ment, “Rio+20,” a grave question is how to support the economic aspirations of the poor while addressing climate change. The human race is now well into the “Anthropocene,” the term that economist Paul Crutzen and ecologist Eugene Stoermer have suggested for the period in which the world’s destiny is marked first and foremost by human activities. Global policymaking must be wise and efficient, recognizing what Johan Rockström and colleagues have termed “planetary boundaries”—or thresholds that cannot be crossed without threatening vital life support processes—and focusing on what is fair and feasible. These basic principles apply at all levels—from the design of grand climate treaties to the everyday management of national environmental issues or local commons.
Damage Assessment In the last two decades, as climate change has come under increasing scrutiny, a number of subjects, including discounting, have been at the fore. Attracting less attention is the actual economic damage associated with temperature rise. Damage assessment is a difficult subject because we have no counterfactual, and even if we did, it is hard to fully account for (or even imagine) the possibilities that may open up in the future because of adaptation to climate change and technological progress. We also have difficulty fathoming new future states of the world because adapting to climate change requires a long time horizon. For example, consider the cost of losing human civilization in the Sahara thousands of years ago. No doubt the transition from earlier flourishing civilizations was terrible for some, but what are the costs (if any) of this today? Most early attempts at assessing damages focused on so-called vulnerable sectors, particularly agriculture. Recently, however, a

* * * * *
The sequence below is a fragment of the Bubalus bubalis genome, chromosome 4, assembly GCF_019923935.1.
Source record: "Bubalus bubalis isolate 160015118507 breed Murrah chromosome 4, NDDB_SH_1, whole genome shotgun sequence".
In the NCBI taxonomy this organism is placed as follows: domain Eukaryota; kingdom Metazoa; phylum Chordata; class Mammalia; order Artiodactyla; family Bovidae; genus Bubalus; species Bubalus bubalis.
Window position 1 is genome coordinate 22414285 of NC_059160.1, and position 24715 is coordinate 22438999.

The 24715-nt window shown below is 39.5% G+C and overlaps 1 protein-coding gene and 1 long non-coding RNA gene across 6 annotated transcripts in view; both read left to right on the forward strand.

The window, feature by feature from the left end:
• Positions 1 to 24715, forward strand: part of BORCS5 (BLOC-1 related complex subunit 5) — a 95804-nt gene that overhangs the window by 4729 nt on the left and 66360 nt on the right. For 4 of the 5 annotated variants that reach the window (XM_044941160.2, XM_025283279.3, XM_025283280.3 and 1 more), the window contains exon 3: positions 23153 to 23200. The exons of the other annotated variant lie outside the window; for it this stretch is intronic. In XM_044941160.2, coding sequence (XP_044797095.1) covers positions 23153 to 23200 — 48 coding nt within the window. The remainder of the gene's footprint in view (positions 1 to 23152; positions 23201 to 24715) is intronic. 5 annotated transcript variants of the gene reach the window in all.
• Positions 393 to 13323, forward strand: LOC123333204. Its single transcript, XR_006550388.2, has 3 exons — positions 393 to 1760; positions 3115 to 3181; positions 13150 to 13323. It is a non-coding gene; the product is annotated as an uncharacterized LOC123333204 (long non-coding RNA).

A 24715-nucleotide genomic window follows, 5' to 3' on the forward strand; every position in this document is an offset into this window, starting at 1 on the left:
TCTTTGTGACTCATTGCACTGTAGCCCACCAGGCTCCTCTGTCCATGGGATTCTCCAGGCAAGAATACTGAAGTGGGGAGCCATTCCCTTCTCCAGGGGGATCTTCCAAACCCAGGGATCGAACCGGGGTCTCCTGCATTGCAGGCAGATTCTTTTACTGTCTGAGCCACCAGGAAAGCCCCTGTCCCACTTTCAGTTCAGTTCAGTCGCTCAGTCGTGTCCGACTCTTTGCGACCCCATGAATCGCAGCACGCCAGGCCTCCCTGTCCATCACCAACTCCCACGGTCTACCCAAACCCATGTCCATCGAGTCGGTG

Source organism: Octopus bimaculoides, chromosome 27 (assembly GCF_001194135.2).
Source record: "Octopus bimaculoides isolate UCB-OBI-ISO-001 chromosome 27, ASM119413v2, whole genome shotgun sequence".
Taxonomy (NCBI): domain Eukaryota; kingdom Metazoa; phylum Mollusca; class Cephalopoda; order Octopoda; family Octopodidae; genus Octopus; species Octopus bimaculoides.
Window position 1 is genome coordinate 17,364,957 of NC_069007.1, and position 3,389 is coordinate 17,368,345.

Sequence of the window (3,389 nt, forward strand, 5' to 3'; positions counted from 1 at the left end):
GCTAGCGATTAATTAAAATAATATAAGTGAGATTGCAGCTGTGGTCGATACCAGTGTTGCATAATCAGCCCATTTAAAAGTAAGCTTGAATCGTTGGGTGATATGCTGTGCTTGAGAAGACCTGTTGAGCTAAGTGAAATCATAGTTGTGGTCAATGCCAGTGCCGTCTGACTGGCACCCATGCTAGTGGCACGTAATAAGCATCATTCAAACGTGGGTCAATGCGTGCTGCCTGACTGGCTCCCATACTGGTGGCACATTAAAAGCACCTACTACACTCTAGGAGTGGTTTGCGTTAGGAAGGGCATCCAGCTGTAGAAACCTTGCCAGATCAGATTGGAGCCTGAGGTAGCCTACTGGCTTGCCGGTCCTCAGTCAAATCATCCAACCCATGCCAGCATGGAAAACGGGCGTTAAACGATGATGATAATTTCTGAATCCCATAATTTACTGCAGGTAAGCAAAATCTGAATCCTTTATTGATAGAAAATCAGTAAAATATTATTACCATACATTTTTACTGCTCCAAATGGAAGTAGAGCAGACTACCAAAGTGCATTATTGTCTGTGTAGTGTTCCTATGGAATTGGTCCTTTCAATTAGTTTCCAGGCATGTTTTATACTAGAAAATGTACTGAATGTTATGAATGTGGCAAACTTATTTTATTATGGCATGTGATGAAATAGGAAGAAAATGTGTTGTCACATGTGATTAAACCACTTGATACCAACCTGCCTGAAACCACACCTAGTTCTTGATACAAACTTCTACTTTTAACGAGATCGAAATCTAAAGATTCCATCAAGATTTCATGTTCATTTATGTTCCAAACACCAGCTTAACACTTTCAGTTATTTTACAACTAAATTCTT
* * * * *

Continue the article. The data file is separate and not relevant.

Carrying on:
Fairness and Equity Who pays for damages and other distributive justice questions remains pressing.
number of authors have opened up a whole new area of research by using the natural variations in temperature among different years caused by the El Niño Southern Oscillation (ENSO), which produces extreme weather conditions in different parts of the world. For instance, research by Solomon Hsiang and colleagues shows that for rich countries, an additional degree of warming results in little effect, but for poor countries, the same change leads to very significant costs in the form of reduced economic growth and increased costs of military and other conflicts. In 2009, Prime Minister Meles Zalawi of Ethiopia spoke on behalf of many African nations when he demanded that the industrialized countries responsible for most of the historical emissions of global warming–related greenhouse gases—countries such as the United States and the United Kingdom—should compensate developing nations for the damage they’ve caused in recent decades to the Earth’s climate.